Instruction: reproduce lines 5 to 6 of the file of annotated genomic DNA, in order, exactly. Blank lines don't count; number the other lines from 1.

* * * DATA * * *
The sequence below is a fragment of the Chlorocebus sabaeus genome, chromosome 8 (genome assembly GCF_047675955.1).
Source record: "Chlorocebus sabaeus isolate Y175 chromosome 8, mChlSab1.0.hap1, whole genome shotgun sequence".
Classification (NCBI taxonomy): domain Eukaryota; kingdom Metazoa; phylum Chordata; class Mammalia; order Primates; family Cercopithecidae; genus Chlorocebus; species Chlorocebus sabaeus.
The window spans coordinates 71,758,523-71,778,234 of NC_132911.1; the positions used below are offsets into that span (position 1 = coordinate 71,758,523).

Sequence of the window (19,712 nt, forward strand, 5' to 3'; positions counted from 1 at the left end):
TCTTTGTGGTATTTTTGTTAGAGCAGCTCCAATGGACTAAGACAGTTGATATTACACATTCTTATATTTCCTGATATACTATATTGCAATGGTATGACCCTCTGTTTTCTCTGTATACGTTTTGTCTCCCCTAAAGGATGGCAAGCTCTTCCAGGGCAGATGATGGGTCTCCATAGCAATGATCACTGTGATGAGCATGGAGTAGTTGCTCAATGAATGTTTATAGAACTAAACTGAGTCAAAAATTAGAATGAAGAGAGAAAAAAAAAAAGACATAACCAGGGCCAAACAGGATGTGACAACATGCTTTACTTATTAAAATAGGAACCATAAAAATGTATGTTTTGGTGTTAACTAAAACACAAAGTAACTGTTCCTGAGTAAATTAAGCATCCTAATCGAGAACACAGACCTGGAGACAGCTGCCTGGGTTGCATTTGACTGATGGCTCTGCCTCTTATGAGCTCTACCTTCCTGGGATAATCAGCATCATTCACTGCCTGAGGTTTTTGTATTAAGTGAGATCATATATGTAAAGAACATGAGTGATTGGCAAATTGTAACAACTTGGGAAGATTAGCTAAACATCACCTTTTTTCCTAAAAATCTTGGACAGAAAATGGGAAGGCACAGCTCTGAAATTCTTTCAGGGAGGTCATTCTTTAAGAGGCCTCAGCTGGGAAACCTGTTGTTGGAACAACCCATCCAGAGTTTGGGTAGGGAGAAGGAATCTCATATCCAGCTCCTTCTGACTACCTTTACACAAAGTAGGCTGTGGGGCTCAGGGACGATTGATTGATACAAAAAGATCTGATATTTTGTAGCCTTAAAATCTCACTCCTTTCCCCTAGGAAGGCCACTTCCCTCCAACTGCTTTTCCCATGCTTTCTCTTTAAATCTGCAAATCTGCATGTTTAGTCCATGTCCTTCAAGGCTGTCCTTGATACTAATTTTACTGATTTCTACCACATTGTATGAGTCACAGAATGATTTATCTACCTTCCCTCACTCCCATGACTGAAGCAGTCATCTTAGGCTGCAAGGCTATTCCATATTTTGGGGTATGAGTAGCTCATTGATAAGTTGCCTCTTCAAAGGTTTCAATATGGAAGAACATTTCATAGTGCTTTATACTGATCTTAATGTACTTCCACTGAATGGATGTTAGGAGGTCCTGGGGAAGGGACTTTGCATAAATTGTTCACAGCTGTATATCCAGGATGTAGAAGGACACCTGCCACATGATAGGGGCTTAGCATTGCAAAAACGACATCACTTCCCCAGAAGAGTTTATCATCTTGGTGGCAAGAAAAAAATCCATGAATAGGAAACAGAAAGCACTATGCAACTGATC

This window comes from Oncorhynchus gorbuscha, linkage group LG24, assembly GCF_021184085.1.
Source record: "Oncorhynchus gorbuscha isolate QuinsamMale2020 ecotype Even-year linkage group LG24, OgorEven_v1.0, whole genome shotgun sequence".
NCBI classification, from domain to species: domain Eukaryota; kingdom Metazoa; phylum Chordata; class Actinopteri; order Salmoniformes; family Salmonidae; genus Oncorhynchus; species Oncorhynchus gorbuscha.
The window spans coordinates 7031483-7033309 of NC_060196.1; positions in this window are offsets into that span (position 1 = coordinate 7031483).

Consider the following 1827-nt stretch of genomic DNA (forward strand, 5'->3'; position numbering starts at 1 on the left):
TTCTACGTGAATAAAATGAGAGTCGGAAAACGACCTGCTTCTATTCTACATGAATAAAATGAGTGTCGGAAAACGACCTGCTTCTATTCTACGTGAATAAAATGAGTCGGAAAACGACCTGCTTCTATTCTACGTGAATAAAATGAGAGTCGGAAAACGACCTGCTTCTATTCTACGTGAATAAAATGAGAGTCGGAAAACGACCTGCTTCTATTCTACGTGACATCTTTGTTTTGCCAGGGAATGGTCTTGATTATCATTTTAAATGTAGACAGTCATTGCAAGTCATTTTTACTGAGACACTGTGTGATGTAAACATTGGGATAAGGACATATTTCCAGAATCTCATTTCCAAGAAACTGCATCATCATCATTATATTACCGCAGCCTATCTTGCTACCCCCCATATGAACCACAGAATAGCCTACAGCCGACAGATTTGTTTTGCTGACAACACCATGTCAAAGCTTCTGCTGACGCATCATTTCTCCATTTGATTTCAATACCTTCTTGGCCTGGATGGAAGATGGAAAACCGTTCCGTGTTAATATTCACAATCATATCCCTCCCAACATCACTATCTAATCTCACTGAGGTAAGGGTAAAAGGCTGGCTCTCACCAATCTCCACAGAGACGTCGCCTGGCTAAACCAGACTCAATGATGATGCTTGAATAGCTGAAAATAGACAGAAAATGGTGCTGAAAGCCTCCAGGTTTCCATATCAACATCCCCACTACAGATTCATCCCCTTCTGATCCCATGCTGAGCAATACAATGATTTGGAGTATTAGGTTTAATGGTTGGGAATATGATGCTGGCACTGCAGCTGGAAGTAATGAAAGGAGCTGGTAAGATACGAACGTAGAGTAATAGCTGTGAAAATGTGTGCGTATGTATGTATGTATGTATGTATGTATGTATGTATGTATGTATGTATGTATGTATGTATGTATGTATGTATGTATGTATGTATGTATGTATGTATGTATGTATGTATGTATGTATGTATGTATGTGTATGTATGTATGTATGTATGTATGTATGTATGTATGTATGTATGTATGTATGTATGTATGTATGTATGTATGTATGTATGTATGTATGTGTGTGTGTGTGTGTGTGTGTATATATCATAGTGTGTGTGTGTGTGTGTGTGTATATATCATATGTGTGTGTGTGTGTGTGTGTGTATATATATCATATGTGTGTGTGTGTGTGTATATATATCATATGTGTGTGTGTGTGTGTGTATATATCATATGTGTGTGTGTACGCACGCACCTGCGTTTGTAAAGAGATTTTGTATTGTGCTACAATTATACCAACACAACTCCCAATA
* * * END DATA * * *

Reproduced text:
Sequence of the window (19,712 nt, forward strand, 5' to 3'; positions counted from 1 at the left end):
TCTTTGTGGTATTTTTGTTAGAGCAGCTCCAATGGACTAAGACAGTTGATATTACACATTCTTATATTTCCTGATATACTATATTGCAATGGTATGACCCTCTGTTTTCTCTGTATACGTTTTGTCTCCCCTAAAGGATGGCAAGCTCTTCCAGGGCAGATGATGGGTCTCCATAGCAATGATCACTGTGATGAGCATGGAGTAGTTGCTCAATGAATGTTTATAGAACTAAACTGAGTCAAAAATTAGAATGAAGAGAGAAAAAAAAAAAGACATAACCAGGGCCAAACAGGATGTGACAACATGCTTTACTTATTAAAATAGGAACCATAAAAATGTATGTTTTGGTGTTAACTAAAACACAAAGTAACTGTTCCTGAGTAAATTAAGCATCCTAATCGAGAACACAGACCTGGAGACAGCTGCCTGGGTTGCATTTGACTGATGGCTCTGCCTCTTATGAGCTCTACCTTCCTGGGATAATCAGCATCATTCACTGCCTGAGGTTTTTGTATTAAGTGAGATCATATATGTAAAGAACATGAGTGATTGGCAAATTGTAACAACTTGGGAAGATTAGCTAAACATCACCTTTTTTCCTAAAAATCTTGGACAGAAAATGGGAAGGCACAGCTCTGAAATTCTTTCAGGGAGGTCATTCTTTAAGAGGCCTCAGCTGGGAAACCTGTTGTTGGAACAACCCATCCAGAGTTTGGGTAGGGAGAAGGAATCTCATATCCAGCTCCTTCTGACTACCTTTACACAAAGTAGGCTGTGGGGCTCAGGGACGATTGATTGATACAAAAAGATCTGATATTTTGTAGCCTTAAAATCTCACTCCTTTCCCCTAGGAAGGCCACTTCCCTCCAACTGCTTTTCCCATGCTTTCTCTTTAAATCTGCAAATCTGCATGTTTAGTCCATGTCCTTCAAGGCTGTCCTTGATACTAATTTTACTGATTTCTACCACATTGTATGAGTCACAGAATGATTTATCTACCTTCCCTCACTCCCATGACTGAAGCAGTCATCTTAGGCTGCAAGGCTATTCCATATTTTGGGGTATGAGTAGCTCATTGATAAGTTGCCTCTTCAAAGGTTTCAATATGGAAGAACATTTCATAGTGCTTTATACTGATCTTAATGTACTTCCACTGAATGGATGTTAGGAGGTCCTGGGGAAGGGACTTTGCATAAATTGTTCACAGCTGTATATCCAGGATGTAGAAGGACACCTGCCACATGATAGGGGCTTAGCATTGCAAAAACGACATCACTTCCCCAGAAGAGTTTATCATCTTGGTGGCAAGAAAAAAATCCATGAATAGGAAACAGAAAGCACTATGCAACTGATC